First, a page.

The UFC has seen plenty of well-renowned coaches giving their tutelage to top fighters over the years, including the likes of Greg Jackson, Mike Winkeljohn and Firas Zahabi.
The UFC has also seen a number of more questionable coaches, who, despite having the best interests of their fighters at heart, have given out some strange advice.
Often, this advice has ended with their fighters suffering losses inside the octagon and has left some fans questioning exactly what these coaches were thinking.
With this in mind, here are five instances of UFC fighters being unfortunately misled by their coaches.
#1 Diego Sanchez – coach Joshua Fabia
The obvious place to start when it comes to questionable coaching advice in the UFC is with TUF winner Diego Sanchez.
The Nightmare entered the UFC as part of Greg Jackson’s famed team from Albuquerque. After a fall-out, Sanchez went on to train with grappling legend Saulo Ribeiro.
However, after a brief return to Jackson’s gym again went sour, Sanchez hooked up with a largely unknown coach named Joshua Fabia, the proprietor of a gym named the School of Self-Awareness.
To say that this wasn’t a good move for Diego would be an understatement.
Not only did Fabia give him some outright bizarre advice during his UFC fights with Michael Chiesa, Michel Pereira and Jake Matthews, but things got just as strange outside the octagon.
Sanchez’s fight with Chiesa was nearly nixed by the Nevada State Athletic Commission when Fabia told them he’d taught the Nightmare a “death move” that could kill an opponent.
And later, bizarre footage emerged that appeared to show Fabia chasing fighters around a cage with a knife during training.
Most recently, Fabia has caused Sanchez to be released from the UFC following a demand that the promotion hand over the fighter’s medical records, bringing into question his fitness to compete in the octagon.
And this weekend, another bizarre training video has emerged showing Sanchez hanging upside down while being hit by Fabia with punches and kicks to the head.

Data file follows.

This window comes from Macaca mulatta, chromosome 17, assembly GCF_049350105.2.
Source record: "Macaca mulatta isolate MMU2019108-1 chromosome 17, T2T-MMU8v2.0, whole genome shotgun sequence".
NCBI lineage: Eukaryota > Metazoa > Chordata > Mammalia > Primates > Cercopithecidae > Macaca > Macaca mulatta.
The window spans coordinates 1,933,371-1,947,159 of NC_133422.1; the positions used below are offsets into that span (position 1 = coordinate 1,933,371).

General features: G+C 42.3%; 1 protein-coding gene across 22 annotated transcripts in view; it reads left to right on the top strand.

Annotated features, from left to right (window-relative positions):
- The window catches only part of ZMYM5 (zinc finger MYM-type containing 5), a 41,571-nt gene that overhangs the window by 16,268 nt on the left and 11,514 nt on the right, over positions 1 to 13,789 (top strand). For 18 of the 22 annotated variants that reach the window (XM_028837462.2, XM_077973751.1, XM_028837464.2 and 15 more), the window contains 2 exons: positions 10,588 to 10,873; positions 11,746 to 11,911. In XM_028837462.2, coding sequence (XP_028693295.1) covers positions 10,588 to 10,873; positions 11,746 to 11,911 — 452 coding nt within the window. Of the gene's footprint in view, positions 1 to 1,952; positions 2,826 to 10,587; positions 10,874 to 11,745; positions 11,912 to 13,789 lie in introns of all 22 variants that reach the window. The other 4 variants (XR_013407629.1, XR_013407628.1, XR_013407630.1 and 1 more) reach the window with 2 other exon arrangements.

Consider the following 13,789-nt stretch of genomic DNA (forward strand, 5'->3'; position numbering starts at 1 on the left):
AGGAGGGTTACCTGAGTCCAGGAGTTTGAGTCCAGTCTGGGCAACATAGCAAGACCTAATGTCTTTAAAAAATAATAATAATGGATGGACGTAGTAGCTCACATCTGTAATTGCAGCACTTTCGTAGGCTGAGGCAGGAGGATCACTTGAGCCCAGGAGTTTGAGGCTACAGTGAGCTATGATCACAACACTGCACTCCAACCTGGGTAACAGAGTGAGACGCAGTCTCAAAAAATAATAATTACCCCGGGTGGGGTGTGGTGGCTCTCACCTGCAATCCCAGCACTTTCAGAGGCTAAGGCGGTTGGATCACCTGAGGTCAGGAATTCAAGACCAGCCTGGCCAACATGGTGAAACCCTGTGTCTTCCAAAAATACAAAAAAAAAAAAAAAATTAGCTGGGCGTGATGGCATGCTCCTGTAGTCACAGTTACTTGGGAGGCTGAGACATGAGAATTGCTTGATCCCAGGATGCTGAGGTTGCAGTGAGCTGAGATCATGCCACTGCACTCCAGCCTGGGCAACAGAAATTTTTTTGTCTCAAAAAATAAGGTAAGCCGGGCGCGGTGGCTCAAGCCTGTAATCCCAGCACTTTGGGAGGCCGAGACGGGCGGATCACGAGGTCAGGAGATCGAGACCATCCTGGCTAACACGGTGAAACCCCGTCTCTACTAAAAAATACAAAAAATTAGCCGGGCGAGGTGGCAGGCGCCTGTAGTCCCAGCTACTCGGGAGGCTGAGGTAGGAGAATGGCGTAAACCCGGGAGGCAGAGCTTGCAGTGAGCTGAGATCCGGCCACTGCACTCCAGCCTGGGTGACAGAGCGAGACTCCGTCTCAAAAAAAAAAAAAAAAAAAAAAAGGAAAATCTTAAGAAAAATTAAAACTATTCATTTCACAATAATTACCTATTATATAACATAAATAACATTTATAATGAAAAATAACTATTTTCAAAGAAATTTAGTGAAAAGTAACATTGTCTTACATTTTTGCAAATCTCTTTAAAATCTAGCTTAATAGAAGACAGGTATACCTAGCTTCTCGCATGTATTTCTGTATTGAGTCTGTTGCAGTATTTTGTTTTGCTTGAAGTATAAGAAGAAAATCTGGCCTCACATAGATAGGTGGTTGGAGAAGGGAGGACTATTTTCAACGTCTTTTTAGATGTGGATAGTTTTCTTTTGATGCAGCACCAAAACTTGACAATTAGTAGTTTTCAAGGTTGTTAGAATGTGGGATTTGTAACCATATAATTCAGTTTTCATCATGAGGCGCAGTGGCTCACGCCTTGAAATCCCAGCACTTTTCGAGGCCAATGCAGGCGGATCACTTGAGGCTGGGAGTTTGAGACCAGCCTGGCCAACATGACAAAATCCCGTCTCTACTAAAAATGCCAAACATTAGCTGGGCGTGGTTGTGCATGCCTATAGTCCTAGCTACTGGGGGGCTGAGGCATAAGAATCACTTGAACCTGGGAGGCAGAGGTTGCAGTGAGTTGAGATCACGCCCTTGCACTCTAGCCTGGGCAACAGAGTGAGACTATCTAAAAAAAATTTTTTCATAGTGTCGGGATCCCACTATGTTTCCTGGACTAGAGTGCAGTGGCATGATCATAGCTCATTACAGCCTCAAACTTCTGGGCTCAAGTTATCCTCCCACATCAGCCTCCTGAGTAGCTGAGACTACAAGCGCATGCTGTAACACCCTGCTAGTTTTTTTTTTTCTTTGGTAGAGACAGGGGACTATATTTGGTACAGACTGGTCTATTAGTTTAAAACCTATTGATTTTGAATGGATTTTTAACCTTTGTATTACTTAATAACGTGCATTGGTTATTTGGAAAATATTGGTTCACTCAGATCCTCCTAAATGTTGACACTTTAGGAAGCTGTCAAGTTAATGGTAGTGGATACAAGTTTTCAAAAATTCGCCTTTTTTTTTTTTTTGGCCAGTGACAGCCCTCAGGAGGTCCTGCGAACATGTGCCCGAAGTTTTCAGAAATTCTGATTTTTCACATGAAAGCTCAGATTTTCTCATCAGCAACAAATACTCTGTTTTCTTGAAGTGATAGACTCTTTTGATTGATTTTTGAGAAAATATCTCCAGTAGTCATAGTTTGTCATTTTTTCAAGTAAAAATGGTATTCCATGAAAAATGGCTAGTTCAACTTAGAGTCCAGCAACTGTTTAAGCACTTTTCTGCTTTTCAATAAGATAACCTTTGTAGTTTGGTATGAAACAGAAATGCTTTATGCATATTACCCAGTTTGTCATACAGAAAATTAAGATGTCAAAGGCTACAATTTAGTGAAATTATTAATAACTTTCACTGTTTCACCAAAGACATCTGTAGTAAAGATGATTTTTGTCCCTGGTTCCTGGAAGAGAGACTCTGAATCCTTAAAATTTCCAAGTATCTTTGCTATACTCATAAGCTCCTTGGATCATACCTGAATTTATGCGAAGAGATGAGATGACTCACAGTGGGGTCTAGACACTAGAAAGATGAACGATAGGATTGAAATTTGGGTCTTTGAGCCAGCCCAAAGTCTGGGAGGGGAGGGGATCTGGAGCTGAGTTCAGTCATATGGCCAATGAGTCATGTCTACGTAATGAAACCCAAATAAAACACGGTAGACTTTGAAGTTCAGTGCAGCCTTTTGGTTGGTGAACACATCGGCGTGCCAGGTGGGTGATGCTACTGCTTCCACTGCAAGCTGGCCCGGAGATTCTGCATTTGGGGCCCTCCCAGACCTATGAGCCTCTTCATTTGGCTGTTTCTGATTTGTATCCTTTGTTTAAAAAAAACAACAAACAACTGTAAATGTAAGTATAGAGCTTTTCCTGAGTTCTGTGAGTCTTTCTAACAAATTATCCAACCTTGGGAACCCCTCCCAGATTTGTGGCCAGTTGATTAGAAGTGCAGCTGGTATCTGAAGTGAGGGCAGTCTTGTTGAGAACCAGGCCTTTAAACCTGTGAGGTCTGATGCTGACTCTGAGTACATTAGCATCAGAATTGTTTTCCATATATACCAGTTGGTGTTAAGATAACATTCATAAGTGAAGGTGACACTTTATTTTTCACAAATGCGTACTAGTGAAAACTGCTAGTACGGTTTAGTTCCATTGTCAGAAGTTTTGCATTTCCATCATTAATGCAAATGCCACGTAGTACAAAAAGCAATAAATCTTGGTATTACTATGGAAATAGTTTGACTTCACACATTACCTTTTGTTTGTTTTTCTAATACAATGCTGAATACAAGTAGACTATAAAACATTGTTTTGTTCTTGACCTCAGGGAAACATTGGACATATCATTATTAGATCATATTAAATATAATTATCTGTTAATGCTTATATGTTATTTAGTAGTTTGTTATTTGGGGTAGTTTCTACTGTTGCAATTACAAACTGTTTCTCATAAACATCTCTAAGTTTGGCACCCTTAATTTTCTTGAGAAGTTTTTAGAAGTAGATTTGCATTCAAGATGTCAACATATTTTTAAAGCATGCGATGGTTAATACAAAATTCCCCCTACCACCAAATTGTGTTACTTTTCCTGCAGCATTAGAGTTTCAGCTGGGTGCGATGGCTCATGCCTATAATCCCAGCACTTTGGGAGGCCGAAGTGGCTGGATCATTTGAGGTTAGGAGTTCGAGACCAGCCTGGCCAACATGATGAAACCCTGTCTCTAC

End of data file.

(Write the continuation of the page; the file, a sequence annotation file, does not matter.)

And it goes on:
Where this story will end is anyone’s guess, but it’s safe to say that Fabia’s impact on Sanchez’s UFC career has only been negative.
#2 Former UFC champion Ronda Rousey – coach Edmond Tarverdyan
Former UFC bantamweight champion Ronda Rousey is undoubtedly a UFC legend.
The first holder of the UFC women’s bantamweight title, Rousey made a total of six successful title defenses and was widely considered the best female fighter in MMA in her prime.
However, things began to go downhill for Rousey when she hooked up with coach Edmond Tarverdyan at the Glendale Fighting Club.
Supposedly a high-level boxing coach, the hope was that the Armenian could close the holes in Rousey’s stand-up game to make it as deadly as her grappling.
And at first, his approach seemed to be working, as Rousey ran through Alexis Davis, Cat Zingano and Bethe Correia, knocking out the latter in under a minute.
Unfortunately, though, Tarverdyan managed to instill too much confidence in Rousey when it came to her striking – making her believe that she could outstrike far more accomplished kickboxers.
And in Rousey’s loss to Holly Holm – the first of her career – his screams of “head movement!” as well as his belief that she’d won the first round of the fight made him an instant laughing stock amongst MMA fans.
Tarverdyan oversaw the end of Rousey’s MMA career – a second KO loss, this time against Amanda Nunes. He also failed to help Travis Browne and Jake Ellenberger in their UFC careers, making him near the top of any list of coaches who offered questionable advice.
#3 Kenny Florian – coach Keith Florian